If you build a house, you'll be told that thicker insulation, better windows, and more efficient appliances all cost more than the normal, less efficient versions. If you build a car, you'll be told that lighter materials and more efficient propulsion systems are more expensive options. These statements are often true—but at the level of single components considered in isolation. On the cost-versus-savings graph shown above, as you save more energy (that is, as you move from the lower left end of the curve toward the right), the cost of saving the next unit of energy initially rises more and more steeply. This is called "diminishing returns." When you've struggled up to the limit of cost-effectiveness, you should stop additional outlays of money, because they're no longer justified by their results. This part of the curve illustrates the common principle that better usually costs more, a principle that has taken a death grip on our consciousness.

Actual engineering practice, however, presents a different possibility. Only recently noticed is an additional part of the curve further to the right (see the graph below): There, saving even more energy can often "tunnel through the cost barrier," making the cost come down and the return on investment go up. When intelligent engineering and design are brought into play, big savings often cost even less up front than small or zero savings. Thick enough insulation and good enough windows can eliminate the need for a furnace, which represents an investment of more capital than those efficiency measures cost. Better appliances help eliminate the cooling system, too, saving even more capital cost. Similarly, a lighter, more aerodynamic car and a more efficient drive system work together to launch a spiral of decreasing weight, complexity, and cost. The only moderately more efficient house and car do cost more to build, but when designed as whole systems, the superefficient house and car can often cost less than the original, unimproved versions.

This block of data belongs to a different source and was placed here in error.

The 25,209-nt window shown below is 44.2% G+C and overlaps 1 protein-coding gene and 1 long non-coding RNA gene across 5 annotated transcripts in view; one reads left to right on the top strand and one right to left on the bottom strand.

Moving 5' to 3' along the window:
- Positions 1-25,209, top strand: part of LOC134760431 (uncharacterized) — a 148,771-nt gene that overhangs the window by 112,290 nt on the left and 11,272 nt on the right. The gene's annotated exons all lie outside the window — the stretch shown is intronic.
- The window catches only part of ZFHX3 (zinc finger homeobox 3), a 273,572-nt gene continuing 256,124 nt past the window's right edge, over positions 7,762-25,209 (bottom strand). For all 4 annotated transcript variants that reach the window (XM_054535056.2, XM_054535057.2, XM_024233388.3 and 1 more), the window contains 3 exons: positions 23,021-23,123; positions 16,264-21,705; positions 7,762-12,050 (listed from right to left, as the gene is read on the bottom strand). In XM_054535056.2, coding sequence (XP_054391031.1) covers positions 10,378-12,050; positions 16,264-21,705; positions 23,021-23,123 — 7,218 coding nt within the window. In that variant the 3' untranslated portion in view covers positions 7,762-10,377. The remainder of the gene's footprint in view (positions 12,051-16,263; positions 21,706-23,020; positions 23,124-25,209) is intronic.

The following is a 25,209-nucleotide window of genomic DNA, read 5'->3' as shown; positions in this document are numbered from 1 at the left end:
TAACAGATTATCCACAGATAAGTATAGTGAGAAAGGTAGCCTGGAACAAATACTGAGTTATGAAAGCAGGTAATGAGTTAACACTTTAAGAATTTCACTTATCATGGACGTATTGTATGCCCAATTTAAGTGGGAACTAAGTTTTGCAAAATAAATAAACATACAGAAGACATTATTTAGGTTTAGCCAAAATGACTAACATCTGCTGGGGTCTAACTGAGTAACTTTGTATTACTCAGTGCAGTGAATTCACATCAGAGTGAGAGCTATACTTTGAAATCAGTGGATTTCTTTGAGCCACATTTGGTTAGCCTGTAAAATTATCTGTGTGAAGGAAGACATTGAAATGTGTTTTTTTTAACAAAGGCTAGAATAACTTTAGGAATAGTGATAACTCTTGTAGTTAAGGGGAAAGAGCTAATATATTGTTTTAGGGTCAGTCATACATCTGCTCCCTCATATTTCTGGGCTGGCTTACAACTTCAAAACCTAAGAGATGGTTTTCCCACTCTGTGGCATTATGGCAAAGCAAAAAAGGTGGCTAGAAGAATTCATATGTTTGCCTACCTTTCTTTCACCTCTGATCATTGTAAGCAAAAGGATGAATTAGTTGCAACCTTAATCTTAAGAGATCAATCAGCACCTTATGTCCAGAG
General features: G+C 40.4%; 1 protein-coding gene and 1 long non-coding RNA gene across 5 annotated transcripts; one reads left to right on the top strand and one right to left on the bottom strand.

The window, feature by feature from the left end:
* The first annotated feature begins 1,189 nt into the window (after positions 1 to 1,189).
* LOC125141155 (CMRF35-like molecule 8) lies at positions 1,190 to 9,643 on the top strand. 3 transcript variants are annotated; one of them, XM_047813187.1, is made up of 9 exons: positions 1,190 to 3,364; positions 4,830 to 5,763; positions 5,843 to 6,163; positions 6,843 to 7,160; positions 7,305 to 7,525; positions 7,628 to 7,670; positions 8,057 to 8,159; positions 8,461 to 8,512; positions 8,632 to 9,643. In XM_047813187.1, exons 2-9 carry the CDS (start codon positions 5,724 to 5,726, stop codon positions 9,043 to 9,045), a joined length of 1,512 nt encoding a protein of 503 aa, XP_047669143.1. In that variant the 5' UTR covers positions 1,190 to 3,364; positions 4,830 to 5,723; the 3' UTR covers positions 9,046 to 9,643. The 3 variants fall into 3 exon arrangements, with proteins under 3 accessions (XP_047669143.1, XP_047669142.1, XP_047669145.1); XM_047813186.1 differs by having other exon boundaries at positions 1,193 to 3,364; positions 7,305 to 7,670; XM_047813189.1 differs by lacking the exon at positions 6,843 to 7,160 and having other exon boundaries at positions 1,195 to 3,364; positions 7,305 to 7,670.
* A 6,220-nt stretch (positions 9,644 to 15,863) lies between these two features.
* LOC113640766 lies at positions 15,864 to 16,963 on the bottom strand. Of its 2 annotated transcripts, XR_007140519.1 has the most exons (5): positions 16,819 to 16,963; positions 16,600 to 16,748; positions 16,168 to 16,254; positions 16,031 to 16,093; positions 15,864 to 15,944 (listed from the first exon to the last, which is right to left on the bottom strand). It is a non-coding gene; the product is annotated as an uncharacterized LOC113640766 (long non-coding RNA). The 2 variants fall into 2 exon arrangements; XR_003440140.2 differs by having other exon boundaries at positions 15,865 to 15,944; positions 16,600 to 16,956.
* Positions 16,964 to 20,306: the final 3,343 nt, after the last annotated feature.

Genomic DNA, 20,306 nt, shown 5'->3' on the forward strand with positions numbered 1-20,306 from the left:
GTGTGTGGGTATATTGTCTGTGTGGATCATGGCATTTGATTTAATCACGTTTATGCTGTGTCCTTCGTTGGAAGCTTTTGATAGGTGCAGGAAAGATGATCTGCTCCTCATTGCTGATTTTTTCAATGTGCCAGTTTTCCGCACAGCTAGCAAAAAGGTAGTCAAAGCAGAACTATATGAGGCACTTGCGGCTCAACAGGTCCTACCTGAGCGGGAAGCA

There are two main ways to achieve this more-for-less result. The first is to integrate the design of an entire package of measures, so that each measure achieves multiple benefits, such as savings on both energy and equipment costs. The second method is to piggyback on improvements being made anyway for other reasons, such as renovation of aging equipment, renewal of deteriorating building facades, or removal of such hazards as CFCs, asbestos, and PCBs. These two practices, which can also be combined, rely not on some arcane new technology but on well-known engineering fundamentals rigorously applied. A well-trained engineer will be guided by the following three precepts: